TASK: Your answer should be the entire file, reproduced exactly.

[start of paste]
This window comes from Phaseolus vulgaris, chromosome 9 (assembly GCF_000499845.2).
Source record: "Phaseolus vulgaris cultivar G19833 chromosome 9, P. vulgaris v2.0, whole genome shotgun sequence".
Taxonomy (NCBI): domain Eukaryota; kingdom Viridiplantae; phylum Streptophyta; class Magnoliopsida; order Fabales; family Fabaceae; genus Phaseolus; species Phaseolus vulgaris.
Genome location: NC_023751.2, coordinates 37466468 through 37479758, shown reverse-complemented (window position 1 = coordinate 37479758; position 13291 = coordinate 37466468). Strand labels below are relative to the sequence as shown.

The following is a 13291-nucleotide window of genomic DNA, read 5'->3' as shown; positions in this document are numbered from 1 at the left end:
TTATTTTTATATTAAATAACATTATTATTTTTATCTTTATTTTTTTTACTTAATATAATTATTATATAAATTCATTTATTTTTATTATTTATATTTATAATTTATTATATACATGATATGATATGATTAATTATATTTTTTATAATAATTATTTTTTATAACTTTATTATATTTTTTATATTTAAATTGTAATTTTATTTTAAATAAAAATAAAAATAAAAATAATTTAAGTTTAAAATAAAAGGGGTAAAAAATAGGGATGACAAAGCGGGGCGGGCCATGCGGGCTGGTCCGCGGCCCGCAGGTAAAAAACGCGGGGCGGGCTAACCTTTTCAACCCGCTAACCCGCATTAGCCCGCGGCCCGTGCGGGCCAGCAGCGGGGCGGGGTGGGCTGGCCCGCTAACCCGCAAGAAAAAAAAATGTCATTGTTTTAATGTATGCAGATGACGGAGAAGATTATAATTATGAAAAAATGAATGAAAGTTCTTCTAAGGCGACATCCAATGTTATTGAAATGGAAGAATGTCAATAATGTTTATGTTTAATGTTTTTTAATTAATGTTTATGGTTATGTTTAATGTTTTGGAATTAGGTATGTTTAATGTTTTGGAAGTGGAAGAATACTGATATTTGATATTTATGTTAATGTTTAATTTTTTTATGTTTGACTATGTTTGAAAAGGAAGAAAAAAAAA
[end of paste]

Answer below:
This window comes from Phaseolus vulgaris, chromosome 9 (assembly GCF_000499845.2).
Source record: "Phaseolus vulgaris cultivar G19833 chromosome 9, P. vulgaris v2.0, whole genome shotgun sequence".
Taxonomy (NCBI): domain Eukaryota; kingdom Viridiplantae; phylum Streptophyta; class Magnoliopsida; order Fabales; family Fabaceae; genus Phaseolus; species Phaseolus vulgaris.
Genome location: NC_023751.2, coordinates 37466468 through 37479758, shown reverse-complemented (window position 1 = coordinate 37479758; position 13291 = coordinate 37466468). Strand labels below are relative to the sequence as shown.

The following is a 13291-nucleotide window of genomic DNA, read 5'->3' as shown; positions in this document are numbered from 1 at the left end:
TTATTTTTATATTAAATAACATTATTATTTTTATCTTTATTTTTTTTACTTAATATAATTATTATATAAATTCATTTATTTTTATTATTTATATTTATAATTTATTATATACATGATATGATATGATTAATTATATTTTTTATAATAATTATTTTTTATAACTTTATTATATTTTTTATATTTAAATTGTAATTTTATTTTAAATAAAAATAAAAATAAAAATAATTTAAGTTTAAAATAAAAGGGGTAAAAAATAGGGATGACAAAGCGGGGCGGGCCATGCGGGCTGGTCCGCGGCCCGCAGGTAAAAAACGCGGGGCGGGCTAACCTTTTCAACCCGCTAACCCGCATTAGCCCGCGGCCCGTGCGGGCCAGCAGCGGGGCGGGGTGGGCTGGCCCGCTAACCCGCAAGAAAAAAAAATGTCATTGTTTTAATGTATGCAGATGACGGAGAAGATTATAATTATGAAAAAATGAATGAAAGTTCTTCTAAGGCGACATCCAATGTTATTGAAATGGAAGAATGTCAATAATGTTTATGTTTAATGTTTTTTAATTAATGTTTATGGTTATGTTTAATGTTTTGGAATTAGGTATGTTTAATGTTTTGGAAGTGGAAGAATACTGATATTTGATATTTATGTTAATGTTTAATTTTTTTATGTTTGACTATGTTTGAAAAGGAAGAAAAAAAAA